So how, you may ask, is all this related to gluten? As a starting point, one report from the medical literature identifies a patient who developed aphasia after admission for severe diarrhea. By the time celiac disease was diagnosed, he had completely lost his faculty of speech. However, his speech and normal bowel function gradually returned after beginning a gluten free diet (8). This finding was so controversial at the time of publication (1988) that the authors chose to remain anonymous. Nonetheless, it is a valuable clue that suggests gluten as a factor in compromised speech production. At about the same time (late 1980’s) reports of connections between untreated celiac disease and seizures/epilepsy were emerging in the medical literature (9).
    With the advent of the Internet a whole new field of anecdotal information was emerging, connecting a variety of neurological symptoms to celiac disease. While many medical practitioners and researchers were casting aspersions on these assertions, a select few chose to explore such claims using scientific research designs and methods. While connections between stuttering and gluten consumption seem to have been overlooked by the medical research community, there is a rich literature on the Internet that cries out for more structured investigation of this connection. Conversely, perhaps a publication bias of the peer review process excludes work that explores this connection.
    Whatever the reason that stuttering has not been reported in the medical literature in association with gluten ingestion, a number of personal disclosures and comments suggesting a connection between gluten and stuttering can be found on the Internet. Abid Hussain, in an article about food allergy and stuttering said: “The most common food allergy prevalent in stutterers is that of gluten which has been found to aggravate the stutter” (10). Similarly, Craig Forsythe posted an article that includes five cases of self-reporting individuals who believe that their stuttering is or was connected to gluten, one of whom also experiences stuttering from foods containing yeast (11). The same site contains one report of a stutterer who has had no relief despite following a gluten free diet for 20 years (11). Another stutterer, Jay88, reports the complete disappearance of her/his stammer on a gluten free diet (12). Doubtless there are many more such anecdotes to be found on the Internet* but we have to question them, exercising more skepticism than we might when reading similar claims in a peer reviewed scientific or medical journal.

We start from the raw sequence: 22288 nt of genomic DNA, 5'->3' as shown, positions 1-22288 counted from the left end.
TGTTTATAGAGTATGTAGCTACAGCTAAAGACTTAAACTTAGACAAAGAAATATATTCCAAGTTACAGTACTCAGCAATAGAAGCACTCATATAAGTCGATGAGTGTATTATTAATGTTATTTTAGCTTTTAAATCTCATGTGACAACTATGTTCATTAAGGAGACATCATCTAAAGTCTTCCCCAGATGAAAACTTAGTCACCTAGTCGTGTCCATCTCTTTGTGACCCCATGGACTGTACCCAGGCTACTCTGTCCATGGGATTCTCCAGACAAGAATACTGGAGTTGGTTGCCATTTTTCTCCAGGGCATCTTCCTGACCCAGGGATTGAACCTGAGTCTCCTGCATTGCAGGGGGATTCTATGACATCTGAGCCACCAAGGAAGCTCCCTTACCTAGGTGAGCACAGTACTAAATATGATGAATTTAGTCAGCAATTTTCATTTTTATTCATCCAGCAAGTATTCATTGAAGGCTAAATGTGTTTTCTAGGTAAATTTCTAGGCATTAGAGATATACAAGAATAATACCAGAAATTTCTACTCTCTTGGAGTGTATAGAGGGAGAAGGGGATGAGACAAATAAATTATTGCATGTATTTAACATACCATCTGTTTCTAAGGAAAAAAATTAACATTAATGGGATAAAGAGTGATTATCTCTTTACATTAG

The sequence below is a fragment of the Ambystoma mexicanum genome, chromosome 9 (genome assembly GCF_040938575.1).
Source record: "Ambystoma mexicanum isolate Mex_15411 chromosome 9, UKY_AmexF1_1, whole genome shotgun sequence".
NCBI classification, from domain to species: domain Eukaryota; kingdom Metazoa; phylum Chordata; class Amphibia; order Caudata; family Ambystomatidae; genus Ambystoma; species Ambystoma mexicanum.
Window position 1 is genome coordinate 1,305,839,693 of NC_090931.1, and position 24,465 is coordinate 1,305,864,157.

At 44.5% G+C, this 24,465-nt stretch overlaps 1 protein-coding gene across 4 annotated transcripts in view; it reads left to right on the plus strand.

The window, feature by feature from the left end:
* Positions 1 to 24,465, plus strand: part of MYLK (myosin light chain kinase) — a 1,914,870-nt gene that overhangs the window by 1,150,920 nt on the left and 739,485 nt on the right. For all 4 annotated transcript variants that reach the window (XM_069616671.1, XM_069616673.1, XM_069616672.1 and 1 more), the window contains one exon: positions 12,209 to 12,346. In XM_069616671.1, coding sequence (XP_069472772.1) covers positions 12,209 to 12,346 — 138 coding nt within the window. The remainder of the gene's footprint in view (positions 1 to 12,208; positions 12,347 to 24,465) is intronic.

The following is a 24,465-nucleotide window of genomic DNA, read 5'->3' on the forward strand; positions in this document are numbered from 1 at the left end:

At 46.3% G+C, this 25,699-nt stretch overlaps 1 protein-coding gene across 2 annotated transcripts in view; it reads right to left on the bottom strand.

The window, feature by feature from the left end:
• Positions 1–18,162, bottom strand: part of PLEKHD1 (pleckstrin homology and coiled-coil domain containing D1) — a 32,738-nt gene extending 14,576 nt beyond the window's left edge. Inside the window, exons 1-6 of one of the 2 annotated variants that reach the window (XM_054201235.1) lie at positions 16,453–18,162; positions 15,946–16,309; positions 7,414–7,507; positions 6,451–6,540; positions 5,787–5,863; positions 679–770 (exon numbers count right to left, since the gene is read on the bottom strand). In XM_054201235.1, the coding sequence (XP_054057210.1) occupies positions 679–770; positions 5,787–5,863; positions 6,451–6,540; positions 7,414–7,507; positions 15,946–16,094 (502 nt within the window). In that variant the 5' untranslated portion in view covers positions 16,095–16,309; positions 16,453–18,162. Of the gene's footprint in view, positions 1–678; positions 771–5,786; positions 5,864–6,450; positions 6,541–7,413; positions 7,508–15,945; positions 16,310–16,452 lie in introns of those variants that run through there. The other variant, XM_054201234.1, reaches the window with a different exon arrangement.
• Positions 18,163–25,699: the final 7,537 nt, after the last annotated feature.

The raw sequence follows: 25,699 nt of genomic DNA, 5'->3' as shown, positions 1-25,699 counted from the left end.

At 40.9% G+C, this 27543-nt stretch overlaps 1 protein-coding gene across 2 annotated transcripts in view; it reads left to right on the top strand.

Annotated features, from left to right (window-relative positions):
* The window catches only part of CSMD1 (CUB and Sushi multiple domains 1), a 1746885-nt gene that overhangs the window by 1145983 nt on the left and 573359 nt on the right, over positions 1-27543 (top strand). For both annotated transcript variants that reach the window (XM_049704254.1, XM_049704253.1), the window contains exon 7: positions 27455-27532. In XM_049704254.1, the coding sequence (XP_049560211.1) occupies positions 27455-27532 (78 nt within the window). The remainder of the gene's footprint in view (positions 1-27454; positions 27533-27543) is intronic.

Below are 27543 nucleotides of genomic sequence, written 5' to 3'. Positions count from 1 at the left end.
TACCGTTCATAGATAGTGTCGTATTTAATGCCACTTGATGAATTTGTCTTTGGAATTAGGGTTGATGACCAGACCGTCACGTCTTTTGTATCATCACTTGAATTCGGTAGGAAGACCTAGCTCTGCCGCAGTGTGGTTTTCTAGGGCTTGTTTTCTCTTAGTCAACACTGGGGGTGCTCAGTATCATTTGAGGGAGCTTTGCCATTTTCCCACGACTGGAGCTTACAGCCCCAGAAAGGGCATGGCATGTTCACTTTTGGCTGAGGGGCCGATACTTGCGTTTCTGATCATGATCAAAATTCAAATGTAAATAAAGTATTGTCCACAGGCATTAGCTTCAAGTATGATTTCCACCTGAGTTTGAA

There are many reports in such journals connecting brain and neurological ailments with gluten, so it is not much of a stretch, on that basis alone, to suspect that stuttering may be a symptom of the gluten syndrome. Rodney Ford has even characterized celiac disease as an ailment that may begin through gluten-induced neurological damage (13) and Marios Hadjivassiliou and his group of neurologists and neurological investigators have devoted considerable time and effort to research that reveals gluten as an important factor in a majority of neurological diseases of unknown origin (14) which, as I have pointed out previously, includes most neurological ailments.
    My own experience with stuttering is limited. I stuttered as a child when I became nervous, upset, or self-conscious. Although I have been gluten free for many years, I haven’t noticed any impact on my inclination to stutter when upset. I don’t know if they are related, but I have also had challenges with speaking when distressed and I have noticed a substantial improvement in this area since removing gluten from my diet. Nonetheless, I have long wondered if there is a connection between gluten consumption and stuttering. Having done the research for this article, I would now encourage stutterers to try a gluten free diet for six months to see if it will reduce or eliminate their stutter. Meanwhile, I hope that some investigator out there will research this matter, publish her findings, and start the ball rolling toward getting some definitive answers to this question.
    Sources:
    1. Toft M, Dietrichs E. Aggravated stuttering following subthalamic deep brain stimulation in Parkinson’s disease--two cases. BMC Neurol. 2011 Apr 8;11:44.
    2. Tani T, Sakai Y. Stuttering after right cerebellar infarction: a case study. J Fluency Disord. 2010 Jun;35(2):141-5. Epub 2010 Mar 15.
    3. Lundgren K, Helm-Estabrooks N, Klein R. Stuttering Following Acquired Brain Damage: A Review of the Literature. J Neurolinguistics. 2010 Sep 1;23(5):447-454.
    4. Jäncke L, Hänggi J, Steinmetz H. Morphological brain differences between adult stutterers and non-stutterers. BMC Neurol. 2004 Dec 10;4(1):23.
    5. Kell CA, Neumann K, von Kriegstein K, Posenenske C, von Gudenberg AW, Euler H, Giraud AL. How the brain repairs stuttering. Brain. 2009 Oct;132(Pt 10):2747-60. Epub 2009 Aug 26.
    6. Galantucci S, Tartaglia MC, Wilson SM, Henry ML, Filippi M, Agosta F, Dronkers NF, Henry RG, Ogar JM, Miller BL, Gorno-Tempini ML. White matter damage in primary progressive aphasias: a diffusion tensor tractography study. Brain. 2011 Jun 11.
    7. Lundgren K, Helm-Estabrooks N, Klein R. Stuttering Following Acquired Brain Damage: A Review of the Literature. J Neurolinguistics. 2010 Sep 1;23(5):447-454.
    8. [No authors listed] Case records of the Massachusetts General Hospital. Weekly clinicopathological exercises. Case 43-1988. A 52-year-old man with persistent watery diarrhea and aphasia. N Engl J Med. 1988 Oct 27;319(17):1139-48
    9. Molteni N, Bardella MT, Baldassarri AR, Bianchi PA. Celiac disease associated with epilepsy and intracranial calcifications: report of two patients. Am J Gastroenterol. 1988 Sep;83(9):992-4.
    10. http://ezinearticles.com/?Food-Allergy-and-Stuttering-Link&id=1235725 
    11. http://www.craig.copperleife.com/health/stuttering_allergies.htm 
    12. https://www.celiac.com/forums/topic/73362-any-help-is-appreciated/
    13. Ford RP. The gluten syndrome: a neurological disease. Med Hypotheses. 2009 Sep;73(3):438-40. Epub 2009 Apr 29.
    14. Hadjivassiliou M, Gibson A, Davies-Jones GA, Lobo AJ, Stephenson TJ, Milford-Ward A. Does cryptic gluten sensitivity play a part in neurological illness? Lancet. 1996 Feb 10;347(8998):369-71.